Design Conventions: Sets

Design Conventions: Sets

Types of Sets

  • Design conventions in sets refer to the established standards or rules associated with creating a stage setting or backdrop for a drama production.
  • Sets should represent, interpret and highlight aspects of the play’s context, themes and mood. The set design could be symbolic, realistic, or abstract.
  • Realistic sets replicate real-world locations. They require intricate detailing to make the environment feel authentic.
  • Symbolic sets use visual metaphor to communicate essential aspects of the story or themes within the script. They focus on the psychological and emotional response of the audience.
  • Abstract sets focus more on the artistic and aesthetic elements rather than a literal representation of a place.

Design Elements in Sets

  • The use of colour in sets holds symbolic meaning and can be effectively used to evoke certain emotions or establish the atmosphere.
  • Sets often incorporate various levels and zones to create dynamic spatial relationships. These help to determine the positions and movements of the characters.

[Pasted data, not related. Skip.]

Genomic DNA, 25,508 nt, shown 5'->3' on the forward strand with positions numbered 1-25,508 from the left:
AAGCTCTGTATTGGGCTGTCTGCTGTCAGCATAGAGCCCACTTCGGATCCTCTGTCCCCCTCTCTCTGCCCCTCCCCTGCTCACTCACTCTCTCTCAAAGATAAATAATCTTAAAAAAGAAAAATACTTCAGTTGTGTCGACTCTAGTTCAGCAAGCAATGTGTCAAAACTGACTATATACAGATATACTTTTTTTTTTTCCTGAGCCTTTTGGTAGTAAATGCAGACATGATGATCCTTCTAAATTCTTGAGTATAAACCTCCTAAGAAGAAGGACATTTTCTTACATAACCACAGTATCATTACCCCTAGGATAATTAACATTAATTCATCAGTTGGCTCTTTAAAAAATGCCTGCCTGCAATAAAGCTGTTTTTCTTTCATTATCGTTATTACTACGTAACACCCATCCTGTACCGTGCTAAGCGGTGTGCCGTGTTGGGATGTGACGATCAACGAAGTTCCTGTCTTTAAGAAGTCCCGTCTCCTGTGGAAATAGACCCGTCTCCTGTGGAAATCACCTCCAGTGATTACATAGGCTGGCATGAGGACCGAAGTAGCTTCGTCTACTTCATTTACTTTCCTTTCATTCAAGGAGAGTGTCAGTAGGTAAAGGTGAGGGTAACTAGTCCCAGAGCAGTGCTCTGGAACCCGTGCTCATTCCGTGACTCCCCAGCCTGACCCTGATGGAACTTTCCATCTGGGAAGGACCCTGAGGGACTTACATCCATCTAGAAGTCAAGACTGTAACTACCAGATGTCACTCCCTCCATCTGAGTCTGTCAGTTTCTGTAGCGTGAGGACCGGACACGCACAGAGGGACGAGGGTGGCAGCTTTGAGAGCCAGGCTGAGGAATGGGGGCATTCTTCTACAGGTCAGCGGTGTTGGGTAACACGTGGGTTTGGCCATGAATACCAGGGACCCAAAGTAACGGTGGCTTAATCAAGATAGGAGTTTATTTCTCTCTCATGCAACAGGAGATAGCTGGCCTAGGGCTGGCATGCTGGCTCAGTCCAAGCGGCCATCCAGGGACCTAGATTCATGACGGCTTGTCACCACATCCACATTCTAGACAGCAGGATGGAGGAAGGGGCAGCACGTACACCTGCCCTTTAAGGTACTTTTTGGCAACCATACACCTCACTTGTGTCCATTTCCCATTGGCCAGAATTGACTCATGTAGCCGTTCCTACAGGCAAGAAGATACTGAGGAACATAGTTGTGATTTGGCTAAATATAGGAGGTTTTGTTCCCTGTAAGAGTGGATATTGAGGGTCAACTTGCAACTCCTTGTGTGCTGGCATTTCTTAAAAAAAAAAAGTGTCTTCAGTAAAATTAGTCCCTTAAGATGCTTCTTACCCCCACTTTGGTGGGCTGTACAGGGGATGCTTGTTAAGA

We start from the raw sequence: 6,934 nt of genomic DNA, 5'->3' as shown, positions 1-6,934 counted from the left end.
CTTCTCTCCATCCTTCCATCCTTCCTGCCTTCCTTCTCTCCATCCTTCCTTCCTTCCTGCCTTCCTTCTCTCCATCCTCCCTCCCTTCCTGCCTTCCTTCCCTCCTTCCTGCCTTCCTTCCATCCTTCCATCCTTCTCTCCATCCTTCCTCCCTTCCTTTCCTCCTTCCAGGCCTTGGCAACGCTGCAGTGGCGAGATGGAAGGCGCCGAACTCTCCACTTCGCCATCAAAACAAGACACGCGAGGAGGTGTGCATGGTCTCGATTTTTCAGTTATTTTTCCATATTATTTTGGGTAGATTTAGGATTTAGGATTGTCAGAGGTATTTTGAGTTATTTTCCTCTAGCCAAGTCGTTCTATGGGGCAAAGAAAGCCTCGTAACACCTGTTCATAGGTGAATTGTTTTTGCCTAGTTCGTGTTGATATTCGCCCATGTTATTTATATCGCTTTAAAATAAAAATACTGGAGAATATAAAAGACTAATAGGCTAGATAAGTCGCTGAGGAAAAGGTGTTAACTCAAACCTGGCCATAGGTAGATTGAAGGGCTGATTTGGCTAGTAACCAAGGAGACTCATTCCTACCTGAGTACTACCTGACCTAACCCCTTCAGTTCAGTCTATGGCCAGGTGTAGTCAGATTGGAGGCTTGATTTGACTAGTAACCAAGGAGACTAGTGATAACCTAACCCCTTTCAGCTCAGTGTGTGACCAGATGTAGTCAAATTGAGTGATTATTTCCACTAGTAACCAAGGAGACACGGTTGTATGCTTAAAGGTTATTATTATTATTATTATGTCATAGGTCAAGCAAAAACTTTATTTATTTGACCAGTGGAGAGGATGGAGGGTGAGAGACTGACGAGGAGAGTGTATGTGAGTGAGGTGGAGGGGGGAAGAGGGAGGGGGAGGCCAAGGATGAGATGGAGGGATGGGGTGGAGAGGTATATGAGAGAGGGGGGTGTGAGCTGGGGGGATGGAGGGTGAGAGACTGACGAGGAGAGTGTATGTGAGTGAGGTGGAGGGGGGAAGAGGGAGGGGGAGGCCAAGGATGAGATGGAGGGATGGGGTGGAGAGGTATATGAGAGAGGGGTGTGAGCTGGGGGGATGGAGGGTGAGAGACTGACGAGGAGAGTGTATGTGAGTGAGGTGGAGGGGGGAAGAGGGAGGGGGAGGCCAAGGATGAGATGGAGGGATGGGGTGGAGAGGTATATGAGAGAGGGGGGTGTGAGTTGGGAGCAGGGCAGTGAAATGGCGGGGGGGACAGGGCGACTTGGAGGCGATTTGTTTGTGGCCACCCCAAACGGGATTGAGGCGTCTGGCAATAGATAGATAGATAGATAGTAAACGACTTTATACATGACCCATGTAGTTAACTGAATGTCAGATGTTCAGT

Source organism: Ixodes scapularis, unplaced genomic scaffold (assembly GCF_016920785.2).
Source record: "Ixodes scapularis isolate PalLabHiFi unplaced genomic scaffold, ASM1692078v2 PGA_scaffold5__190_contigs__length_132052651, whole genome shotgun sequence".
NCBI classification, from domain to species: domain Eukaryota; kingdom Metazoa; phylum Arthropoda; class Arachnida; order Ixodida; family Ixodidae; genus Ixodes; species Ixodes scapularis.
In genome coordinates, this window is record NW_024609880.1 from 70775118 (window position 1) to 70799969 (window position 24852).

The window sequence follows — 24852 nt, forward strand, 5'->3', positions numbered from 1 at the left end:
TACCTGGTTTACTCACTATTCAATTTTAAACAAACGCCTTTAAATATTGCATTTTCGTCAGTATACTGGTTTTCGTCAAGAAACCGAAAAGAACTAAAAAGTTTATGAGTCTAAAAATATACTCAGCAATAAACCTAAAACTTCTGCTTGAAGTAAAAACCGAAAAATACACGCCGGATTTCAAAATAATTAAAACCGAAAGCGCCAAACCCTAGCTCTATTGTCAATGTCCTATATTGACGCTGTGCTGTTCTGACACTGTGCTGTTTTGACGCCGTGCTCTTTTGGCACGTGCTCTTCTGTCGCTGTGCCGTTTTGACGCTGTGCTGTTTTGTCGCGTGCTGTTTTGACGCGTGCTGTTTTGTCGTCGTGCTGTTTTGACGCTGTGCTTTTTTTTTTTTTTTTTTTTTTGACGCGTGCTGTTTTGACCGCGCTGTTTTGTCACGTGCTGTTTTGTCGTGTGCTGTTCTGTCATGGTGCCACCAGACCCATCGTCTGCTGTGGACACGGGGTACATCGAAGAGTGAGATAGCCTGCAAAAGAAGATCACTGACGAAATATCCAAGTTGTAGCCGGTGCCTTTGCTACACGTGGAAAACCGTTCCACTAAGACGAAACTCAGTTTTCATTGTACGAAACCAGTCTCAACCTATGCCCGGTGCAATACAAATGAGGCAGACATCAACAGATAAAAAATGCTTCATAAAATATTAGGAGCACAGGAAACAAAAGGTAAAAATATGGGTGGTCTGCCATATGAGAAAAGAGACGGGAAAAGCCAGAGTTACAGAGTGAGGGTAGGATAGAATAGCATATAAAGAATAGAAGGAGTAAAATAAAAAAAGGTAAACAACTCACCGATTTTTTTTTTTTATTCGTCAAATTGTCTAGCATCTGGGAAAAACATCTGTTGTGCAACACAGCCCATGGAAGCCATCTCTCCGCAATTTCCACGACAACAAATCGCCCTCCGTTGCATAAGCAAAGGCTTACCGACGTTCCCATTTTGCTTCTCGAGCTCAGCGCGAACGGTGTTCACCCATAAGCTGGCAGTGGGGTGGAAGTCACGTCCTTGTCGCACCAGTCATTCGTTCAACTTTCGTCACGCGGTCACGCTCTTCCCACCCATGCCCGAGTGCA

• The degree of mobility should also be considered in set designs; some sets are fixed, while others are flexible or changeable. This can affect the pacing of scenes.

Important Considerations

  • Consider the use of entrances and exits. How characters move on and off stage can influence plot development and character interactions.
  • Guided by the script, props may be included in the set. Every item chosen should serve a purpose within the story.
  • The set should work effectively with other design aspects, such as lighting, sound, and costume.
  • Many technical considerations must be taken into account in set design, including safety rules, budget restrictions, and the size and shape of the performance space.
  • Audience configuration is vital in the overall set design. Major configurations include proscenium, in the round, end-on, and traverse staging. Each brings different views and different perspectives to the audience.
  • Always consider the visibility and comfort of the audience while designing the set. Certain arrangements can make it difficult for some audience members to see or hear what’s happening on stage.
  • Remember that the set is part of the performance, not just a backdrop. It should interact with the characters and storyline, adding depth to the drama.


  • Understanding and applying conventions in set design will significantly contribute to the successful interpretation and execution of a piece of drama.